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The Problem with People Mechanics

Description

Unless you’re a brain surgeon, a highly trained psychotherapist, or the Holy Spirit Himself, you won’t be able to change your spouse.

Unless you’re a brain surgeon, a highly trained psychotherapist, or the Holy Spirit Himself, you won’t be able to change your spouse.

The hard reality about people is this: no one person can change another.

Too many of us get married thinking our spouse will change here and there, and then we’ll be happy. When they don’t change, the behavior becomes a source of aggravation and frustration.

Now, that doesn't mean there aren't behaviors that need to be changed.

So, what are we supposed to do?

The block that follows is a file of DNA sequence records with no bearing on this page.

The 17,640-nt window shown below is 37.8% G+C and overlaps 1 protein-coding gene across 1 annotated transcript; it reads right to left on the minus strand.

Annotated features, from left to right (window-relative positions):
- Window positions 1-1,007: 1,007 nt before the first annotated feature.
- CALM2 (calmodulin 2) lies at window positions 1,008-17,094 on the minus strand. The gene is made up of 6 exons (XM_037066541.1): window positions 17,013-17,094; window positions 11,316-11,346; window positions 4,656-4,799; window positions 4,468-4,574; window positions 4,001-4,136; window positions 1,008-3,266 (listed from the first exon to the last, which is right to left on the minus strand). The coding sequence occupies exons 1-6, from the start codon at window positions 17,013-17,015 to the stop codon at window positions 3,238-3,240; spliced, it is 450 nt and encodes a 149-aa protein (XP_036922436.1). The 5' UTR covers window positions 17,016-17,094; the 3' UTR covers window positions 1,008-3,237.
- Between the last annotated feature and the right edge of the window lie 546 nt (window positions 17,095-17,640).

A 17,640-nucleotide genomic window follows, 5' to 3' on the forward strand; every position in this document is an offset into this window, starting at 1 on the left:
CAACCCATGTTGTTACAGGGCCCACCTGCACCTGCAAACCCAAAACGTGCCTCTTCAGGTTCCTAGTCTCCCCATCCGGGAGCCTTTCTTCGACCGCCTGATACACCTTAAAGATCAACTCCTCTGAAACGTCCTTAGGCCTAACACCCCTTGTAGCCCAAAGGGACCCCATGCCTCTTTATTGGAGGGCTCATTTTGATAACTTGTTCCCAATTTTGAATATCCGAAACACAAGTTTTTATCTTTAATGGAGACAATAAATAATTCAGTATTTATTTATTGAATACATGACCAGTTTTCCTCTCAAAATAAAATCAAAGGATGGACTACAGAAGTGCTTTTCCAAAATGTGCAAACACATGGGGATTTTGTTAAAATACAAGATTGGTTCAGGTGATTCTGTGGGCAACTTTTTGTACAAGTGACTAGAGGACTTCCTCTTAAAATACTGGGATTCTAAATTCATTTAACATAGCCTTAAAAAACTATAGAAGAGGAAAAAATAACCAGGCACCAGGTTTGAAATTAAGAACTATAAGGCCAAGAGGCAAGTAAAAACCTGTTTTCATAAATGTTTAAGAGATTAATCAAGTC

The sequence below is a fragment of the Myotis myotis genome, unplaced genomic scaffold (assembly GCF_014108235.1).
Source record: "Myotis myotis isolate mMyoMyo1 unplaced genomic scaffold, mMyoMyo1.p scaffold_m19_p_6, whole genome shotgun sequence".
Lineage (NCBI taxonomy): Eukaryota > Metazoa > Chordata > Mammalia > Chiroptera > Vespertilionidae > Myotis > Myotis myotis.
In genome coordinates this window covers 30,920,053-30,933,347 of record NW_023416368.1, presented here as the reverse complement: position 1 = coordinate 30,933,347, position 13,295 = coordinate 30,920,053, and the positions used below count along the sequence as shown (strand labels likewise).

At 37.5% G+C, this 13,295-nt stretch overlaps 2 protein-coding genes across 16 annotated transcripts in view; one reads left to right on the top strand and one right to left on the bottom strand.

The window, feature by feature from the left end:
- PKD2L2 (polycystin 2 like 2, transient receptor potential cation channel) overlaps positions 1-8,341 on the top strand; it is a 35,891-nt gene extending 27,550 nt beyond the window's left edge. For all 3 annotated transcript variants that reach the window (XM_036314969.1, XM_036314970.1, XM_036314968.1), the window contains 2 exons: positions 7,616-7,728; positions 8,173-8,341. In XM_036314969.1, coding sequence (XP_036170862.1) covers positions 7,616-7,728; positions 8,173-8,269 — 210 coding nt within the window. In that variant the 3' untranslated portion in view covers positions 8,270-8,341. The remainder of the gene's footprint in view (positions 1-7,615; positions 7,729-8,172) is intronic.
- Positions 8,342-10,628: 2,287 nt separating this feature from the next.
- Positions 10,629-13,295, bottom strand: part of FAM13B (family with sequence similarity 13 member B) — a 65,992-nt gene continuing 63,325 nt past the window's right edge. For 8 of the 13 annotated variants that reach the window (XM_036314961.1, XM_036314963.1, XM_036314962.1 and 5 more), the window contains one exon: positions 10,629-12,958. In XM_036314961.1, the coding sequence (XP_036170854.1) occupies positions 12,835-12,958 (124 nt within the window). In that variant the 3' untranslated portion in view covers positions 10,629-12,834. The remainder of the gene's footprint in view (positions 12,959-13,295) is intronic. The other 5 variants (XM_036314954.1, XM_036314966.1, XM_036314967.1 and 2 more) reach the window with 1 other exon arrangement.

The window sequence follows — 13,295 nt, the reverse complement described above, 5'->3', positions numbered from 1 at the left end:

First, talk about it.

Say something like, “It would help me…” This phrase invites your spouse into the conversation. Phrases such as, “You make me so mad,” obviously shut the conversation down.

Second, reward approximate behavior.

In other words, your spouse doesn't have to get it right—just get close.

If your husband is a slob and he picks up a pair of socks, celebrate! He’ll know what you’re doing, but it feels so good, he won’t mind.

If your wife has a habit of leaving the car empty of gas, but pulls in with half a tank, tell her how proud you are of her. Again, she’ll know what you’re doing, but it’ll feel so good, she won’t mind.

In the end, you—and only you—will have to decide if this is something you can live with. And most of the time, you’ll find out you can.

Just learn to keep your eyes on the rose and not the thorns.

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